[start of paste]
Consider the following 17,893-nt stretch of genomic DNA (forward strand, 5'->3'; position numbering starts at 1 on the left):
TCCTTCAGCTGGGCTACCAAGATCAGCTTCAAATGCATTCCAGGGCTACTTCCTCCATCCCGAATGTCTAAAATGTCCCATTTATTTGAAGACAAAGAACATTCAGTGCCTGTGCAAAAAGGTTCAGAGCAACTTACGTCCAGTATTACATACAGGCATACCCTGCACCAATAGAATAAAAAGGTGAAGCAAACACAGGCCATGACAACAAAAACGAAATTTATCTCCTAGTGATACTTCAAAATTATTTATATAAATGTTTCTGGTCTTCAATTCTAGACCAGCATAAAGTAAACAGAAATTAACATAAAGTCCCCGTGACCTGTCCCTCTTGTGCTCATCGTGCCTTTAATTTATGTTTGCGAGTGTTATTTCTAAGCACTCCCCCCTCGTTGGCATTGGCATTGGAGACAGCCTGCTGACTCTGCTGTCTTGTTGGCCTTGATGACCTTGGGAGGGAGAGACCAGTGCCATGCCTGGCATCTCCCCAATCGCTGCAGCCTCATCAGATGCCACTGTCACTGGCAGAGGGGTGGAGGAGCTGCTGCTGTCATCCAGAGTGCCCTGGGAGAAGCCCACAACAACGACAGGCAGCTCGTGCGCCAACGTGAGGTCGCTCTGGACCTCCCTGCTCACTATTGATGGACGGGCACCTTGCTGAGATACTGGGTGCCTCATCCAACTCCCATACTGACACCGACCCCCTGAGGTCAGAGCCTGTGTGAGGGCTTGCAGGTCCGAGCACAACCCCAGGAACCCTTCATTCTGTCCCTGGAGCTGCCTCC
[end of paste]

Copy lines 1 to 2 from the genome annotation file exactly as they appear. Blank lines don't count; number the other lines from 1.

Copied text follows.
Consider the following 17,893-nt stretch of genomic DNA (forward strand, 5'->3'; position numbering starts at 1 on the left):
TCCTTCAGCTGGGCTACCAAGATCAGCTTCAAATGCATTCCAGGGCTACTTCCTCCATCCCGAATGTCTAAAATGTCCCATTTATTTGAAGACAAAGAACATTCAGTGCCTGTGCAAAAAGGTTCAGAGCAACTTACGTCCAGTATTACATACAGGCATACCCTGCACCAATAGAATAAAAAGGTGAAGCAAACACAGGCCATGACAACAAAAACGAAATTTATCTCCTAGTGATACTTCAAAATTATTTATATAAATGTTTCTGGTCTTCAATTCTAGACCAGCATAAAGTAAACAGAAATTAACATAAAGTCCCCGTGACCTGTCCCTCTTGTGCTCATCGTGCCTTTAATTTATGTTTGCGAGTGTTATTTCTAAGCACTCCCCCCTCGTTGGCATTGGCATTGGAGACAGCCTGCTGACTCTGCTGTCTTGTTGGCCTTGATGACCTTGGGAGGGAGAGACCAGTGCCATGCCTGGCATCTCCCCAATCGCTGCAGCCTCATCAGATGCCACTGTCACTGGCAGAGGGGTGGAGGAGCTGCTGCTGTCATCCAGAGTGCCCTGGGAGAAGCCCACAACAACGACAGGCAGCTCGTGCGCCAACGTGAGGTCGCTCTGGACCTCCCTGCTCACTATTGATGGACGGGCACCTTGCTGAGATACTGGGTGCCTCATCCAACTCCCATACTGACACCGACCCCCTGAGGTCAGAGCCTGTGTGAGGGCTTGCAGGTCCGAGCACAACCCCAGGAACCCTTCATTCTGTCCCTGGAGCTGCCTCC